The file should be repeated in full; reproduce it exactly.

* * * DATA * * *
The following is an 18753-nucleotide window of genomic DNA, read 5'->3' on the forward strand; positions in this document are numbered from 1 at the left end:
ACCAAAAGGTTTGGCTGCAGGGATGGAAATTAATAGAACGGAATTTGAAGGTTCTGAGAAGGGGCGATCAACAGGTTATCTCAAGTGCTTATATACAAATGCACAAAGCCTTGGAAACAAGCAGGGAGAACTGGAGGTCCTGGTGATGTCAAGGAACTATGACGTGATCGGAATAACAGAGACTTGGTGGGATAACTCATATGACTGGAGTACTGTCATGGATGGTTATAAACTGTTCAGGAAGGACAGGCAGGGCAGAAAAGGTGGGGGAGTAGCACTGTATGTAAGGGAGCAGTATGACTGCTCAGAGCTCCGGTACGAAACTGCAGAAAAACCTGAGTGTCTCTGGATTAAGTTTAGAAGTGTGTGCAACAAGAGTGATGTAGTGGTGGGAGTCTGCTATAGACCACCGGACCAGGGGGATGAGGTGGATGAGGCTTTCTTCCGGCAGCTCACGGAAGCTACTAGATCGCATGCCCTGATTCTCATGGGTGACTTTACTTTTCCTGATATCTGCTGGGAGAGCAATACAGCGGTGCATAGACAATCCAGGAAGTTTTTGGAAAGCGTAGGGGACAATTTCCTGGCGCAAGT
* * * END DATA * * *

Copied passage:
The following is an 18753-nucleotide window of genomic DNA, read 5'->3' on the forward strand; positions in this document are numbered from 1 at the left end:
ACCAAAAGGTTTGGCTGCAGGGATGGAAATTAATAGAACGGAATTTGAAGGTTCTGAGAAGGGGCGATCAACAGGTTATCTCAAGTGCTTATATACAAATGCACAAAGCCTTGGAAACAAGCAGGGAGAACTGGAGGTCCTGGTGATGTCAAGGAACTATGACGTGATCGGAATAACAGAGACTTGGTGGGATAACTCATATGACTGGAGTACTGTCATGGATGGTTATAAACTGTTCAGGAAGGACAGGCAGGGCAGAAAAGGTGGGGGAGTAGCACTGTATGTAAGGGAGCAGTATGACTGCTCAGAGCTCCGGTACGAAACTGCAGAAAAACCTGAGTGTCTCTGGATTAAGTTTAGAAGTGTGTGCAACAAGAGTGATGTAGTGGTGGGAGTCTGCTATAGACCACCGGACCAGGGGGATGAGGTGGATGAGGCTTTCTTCCGGCAGCTCACGGAAGCTACTAGATCGCATGCCCTGATTCTCATGGGTGACTTTACTTTTCCTGATATCTGCTGGGAGAGCAATACAGCGGTGCATAGACAATCCAGGAAGTTTTTGGAAAGCGTAGGGGACAATTTCCTGGCGCAAGT